intermittent straight catheterization

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    I recently encountered a pediatric patient who required straight catheterization every 4-6 hours. According to the mom, in order to save $ the catheters are rinsed with water, soaked in alcohol, and then reused for 7 days. Is anyone else familiar with this protocol?
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  4. 0
    I knew a woman who had the nerve to her bladder cut during her hysto and she did the same thing with her caths. Her insurance company would only give her 10 for the month so she would use one for a couple of days. She did the same thing rinsed with water soaked it in a ziplock bag full of alcohol for a hour. She only got fresh ones when she was in the hospital and most of the time they would put a foley in to save her from having to do it so frequently.
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    I dont know that the catheters should be rinsed in alcohol as it may damage them. I think most people just use soap and water and rinse really well then allow them to dry. Some have soaked in hydrogen peroxide and others have boiled them but I dont believe anyway has shown to be more effective than just soap and water.

    Most insurance companies will only pay for a few a month. Sometimes if you are having frequent infections they will pay for sterile catheters for each cath but usually they wont.

    Intermittent catheterization is a much better option than a Foley as it decreases infections and the risk of bladder stones and bladder cancer.
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    it is not uncommon for this to be done in a home situation. the theory is that the patient is accustomed to the bacteria in their home environment. i know it sounds shocking, but it goes on all the time. similar is done with dressing changes.

    however, if the patient is now in the hospital, single use sterile catheters should be used for each catheterization due to the high nosocomial infection rates in hospitals. i would point out to the mother that the hospital is rampant with bacteria and it's not a good thing to tempt fate if she is insisting on continuing her home practice in the hospital.
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    People doing their own intermittent caths at home/wherever use different protocol than staff in hospitals -- "clean" technique rather than sterile technique. This involves cleaning the catheters well and re-using them. The reason this is okay is because they are accustomed to their own standard flora and the risk of infection is not as great as when they are being catheterized by a stranger in a hospital environment. What I have seen over the years is that sterile technique is used in the hospital, even though people are used to using only clean technique at home, because of the increased range of unfamiliar "bugs" in the hospital environment.
  8. 0
    The patients I've encountered wash the catheters with soap and water and soak in a water and vinegar solution for several hours, rinse and let dry on paper towels.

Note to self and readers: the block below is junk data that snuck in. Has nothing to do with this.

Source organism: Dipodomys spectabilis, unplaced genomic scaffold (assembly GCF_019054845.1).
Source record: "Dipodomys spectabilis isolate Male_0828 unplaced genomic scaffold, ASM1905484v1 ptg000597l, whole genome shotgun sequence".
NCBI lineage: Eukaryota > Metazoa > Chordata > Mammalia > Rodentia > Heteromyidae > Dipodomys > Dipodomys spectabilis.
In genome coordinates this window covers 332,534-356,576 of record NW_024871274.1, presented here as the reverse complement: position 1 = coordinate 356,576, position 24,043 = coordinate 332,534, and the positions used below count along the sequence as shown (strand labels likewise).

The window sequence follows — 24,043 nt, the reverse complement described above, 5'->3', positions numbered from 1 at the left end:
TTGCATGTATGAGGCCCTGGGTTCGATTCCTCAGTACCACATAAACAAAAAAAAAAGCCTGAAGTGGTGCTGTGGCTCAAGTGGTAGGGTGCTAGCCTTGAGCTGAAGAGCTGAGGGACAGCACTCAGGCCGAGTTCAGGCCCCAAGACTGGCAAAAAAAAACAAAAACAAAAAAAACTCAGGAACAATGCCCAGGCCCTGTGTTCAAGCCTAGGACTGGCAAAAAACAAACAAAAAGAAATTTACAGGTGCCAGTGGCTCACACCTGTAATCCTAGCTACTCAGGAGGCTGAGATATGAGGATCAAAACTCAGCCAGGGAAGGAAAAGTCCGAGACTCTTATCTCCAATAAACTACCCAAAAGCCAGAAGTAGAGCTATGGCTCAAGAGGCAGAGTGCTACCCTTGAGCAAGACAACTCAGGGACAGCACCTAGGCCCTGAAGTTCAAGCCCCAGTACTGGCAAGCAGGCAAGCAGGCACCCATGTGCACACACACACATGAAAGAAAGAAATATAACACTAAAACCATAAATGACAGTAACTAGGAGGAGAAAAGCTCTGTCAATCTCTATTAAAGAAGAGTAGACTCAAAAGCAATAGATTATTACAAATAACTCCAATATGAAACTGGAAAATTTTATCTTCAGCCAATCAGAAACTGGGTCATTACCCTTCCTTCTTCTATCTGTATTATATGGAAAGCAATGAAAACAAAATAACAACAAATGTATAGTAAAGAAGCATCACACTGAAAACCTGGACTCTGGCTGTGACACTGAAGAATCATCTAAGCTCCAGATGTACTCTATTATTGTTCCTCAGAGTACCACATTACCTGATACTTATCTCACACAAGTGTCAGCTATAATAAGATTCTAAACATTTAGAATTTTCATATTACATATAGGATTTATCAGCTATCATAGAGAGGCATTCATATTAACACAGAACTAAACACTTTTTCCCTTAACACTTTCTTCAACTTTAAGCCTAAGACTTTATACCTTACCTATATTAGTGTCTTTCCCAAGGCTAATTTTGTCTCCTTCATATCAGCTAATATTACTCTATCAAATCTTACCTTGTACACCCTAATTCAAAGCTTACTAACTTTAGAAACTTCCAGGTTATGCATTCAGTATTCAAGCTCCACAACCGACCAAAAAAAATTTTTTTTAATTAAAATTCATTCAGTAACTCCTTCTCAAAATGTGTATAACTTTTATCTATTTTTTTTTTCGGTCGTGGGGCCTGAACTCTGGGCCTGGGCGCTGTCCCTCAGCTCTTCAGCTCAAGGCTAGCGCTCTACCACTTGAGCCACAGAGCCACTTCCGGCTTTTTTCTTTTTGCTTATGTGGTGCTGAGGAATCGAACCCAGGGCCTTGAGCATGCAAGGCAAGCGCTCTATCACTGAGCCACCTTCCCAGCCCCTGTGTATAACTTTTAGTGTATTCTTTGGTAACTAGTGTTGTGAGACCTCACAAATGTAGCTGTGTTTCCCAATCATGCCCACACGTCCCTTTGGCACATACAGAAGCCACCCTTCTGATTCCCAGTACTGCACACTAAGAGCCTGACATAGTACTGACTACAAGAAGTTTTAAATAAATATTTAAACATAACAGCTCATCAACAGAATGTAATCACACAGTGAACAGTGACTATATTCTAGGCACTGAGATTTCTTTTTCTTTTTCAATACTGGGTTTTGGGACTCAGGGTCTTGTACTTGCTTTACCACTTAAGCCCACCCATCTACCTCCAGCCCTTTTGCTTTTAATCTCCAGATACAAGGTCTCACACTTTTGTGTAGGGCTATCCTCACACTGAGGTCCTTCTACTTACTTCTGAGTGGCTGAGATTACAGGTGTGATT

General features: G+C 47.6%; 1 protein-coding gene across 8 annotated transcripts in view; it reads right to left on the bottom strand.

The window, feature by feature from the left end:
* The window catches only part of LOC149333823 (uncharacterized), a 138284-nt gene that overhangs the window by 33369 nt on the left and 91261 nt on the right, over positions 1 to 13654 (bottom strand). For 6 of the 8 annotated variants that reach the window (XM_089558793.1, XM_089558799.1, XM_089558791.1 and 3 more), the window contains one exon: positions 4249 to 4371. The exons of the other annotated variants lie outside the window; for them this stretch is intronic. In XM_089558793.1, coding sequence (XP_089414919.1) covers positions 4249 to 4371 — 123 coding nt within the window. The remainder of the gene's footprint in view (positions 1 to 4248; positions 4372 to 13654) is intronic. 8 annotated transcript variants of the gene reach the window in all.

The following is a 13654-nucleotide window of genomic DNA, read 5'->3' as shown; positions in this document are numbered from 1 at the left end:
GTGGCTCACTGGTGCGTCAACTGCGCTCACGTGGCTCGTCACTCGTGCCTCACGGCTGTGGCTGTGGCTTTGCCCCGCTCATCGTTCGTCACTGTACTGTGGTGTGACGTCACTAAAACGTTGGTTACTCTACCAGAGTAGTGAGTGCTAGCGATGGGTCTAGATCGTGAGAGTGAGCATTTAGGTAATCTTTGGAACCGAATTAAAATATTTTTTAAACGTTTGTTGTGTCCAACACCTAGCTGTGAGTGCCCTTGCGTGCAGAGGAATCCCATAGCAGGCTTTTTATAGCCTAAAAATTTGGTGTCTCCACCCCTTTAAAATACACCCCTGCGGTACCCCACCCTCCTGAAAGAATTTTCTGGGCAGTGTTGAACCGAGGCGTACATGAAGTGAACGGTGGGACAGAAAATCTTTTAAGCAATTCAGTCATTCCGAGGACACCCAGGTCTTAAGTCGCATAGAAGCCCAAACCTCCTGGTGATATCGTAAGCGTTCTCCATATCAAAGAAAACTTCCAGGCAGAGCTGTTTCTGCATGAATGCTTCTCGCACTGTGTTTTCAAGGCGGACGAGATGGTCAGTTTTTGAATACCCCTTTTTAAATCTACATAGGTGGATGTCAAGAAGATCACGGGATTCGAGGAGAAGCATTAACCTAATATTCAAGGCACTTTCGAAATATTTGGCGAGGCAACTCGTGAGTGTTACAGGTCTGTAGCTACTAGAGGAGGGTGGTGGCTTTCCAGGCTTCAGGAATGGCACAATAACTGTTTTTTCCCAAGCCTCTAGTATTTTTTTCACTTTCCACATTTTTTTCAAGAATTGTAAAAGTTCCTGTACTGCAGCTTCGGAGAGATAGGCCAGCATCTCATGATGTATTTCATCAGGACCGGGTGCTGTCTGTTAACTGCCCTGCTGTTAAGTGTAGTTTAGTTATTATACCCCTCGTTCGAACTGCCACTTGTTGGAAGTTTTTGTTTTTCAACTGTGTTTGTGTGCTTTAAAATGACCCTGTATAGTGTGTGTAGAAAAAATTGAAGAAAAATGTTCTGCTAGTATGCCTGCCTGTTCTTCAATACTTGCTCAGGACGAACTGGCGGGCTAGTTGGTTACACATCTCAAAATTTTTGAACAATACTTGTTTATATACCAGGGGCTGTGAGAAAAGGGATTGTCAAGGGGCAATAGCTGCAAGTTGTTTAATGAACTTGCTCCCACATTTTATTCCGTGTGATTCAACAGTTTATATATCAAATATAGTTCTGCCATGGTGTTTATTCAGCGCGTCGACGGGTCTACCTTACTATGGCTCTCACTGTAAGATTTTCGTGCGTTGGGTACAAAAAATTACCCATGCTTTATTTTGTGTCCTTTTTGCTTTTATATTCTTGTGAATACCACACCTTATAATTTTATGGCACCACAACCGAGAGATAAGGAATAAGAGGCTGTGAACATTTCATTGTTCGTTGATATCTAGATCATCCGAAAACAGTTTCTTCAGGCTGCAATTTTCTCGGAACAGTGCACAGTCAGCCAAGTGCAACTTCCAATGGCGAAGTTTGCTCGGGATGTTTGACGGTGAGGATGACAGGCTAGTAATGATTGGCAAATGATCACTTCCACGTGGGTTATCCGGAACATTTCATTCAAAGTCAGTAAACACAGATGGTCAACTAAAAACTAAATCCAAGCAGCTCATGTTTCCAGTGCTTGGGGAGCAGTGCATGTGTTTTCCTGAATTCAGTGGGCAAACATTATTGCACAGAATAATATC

I don't understand any advantage of intermittent caths? An indwelling foley surely would be less likely to cause a UTI than cathing oneself every 6 hours, especially for a female.
    Last edit by DutchgirlRN on Jan 20, '08
  9. 0
    Quote from DutchgirlRN
    The patients I've encountered wash the catheters with soap and water and soak in a water and vinegar solution for several hours, rinse and let dry on paper towels.

    I don't understand any advantage of intermittent caths? An indwelling foley surely would be less likely to cause a UTI than cathing oneself every 6 hours, especially for a female.
    Studies have shown the exact opposite, plus long term indwelling is associated with increased risk of bladder cancer.

    I used to think the same thing as you did but in my mind I came up with something like "a door that is always open lets in more cold air than one that is only opened every 6 hours."

    But yeah hospitals should be sterile use, home clean.
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    For our peds patient that used intermittent catheterization, we washed the caths with hot soapy water, rinsed well, and hung them on a coat hanger to air dry. Didn't use the soaking in vinegar solution, although I would have recommended it. Another client was provided with sterile caths. A new one was used each time. Wondered how his got paid for yet the peds patient's was not. As far as I knew, the same payor was involved in both cases. An example of how different cases get different services.
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    Quote from Noryn
    Studies have shown the exact opposite, plus long term indwelling is associated with increased risk of bladder cancer.

    I used to think the same thing as you did but in my mind I came up with something like "a door that is always open lets in more cold air than one that is only opened every 6 hours."

    But yeah hospitals should be sterile use, home clean.
    In addition to both the above reasons, intermittent caths are a more "normal" lifestyle than walking around all day with a catheter sticking out of you!

    Because of the simpler "clean" technique (as opposed to the big production of doing a sterile cath in the hospital setting), once people get familiar & comfortable with doing it, doing the intermittent caths is no more complicated or time-consuming than anyone else using the bathroom.


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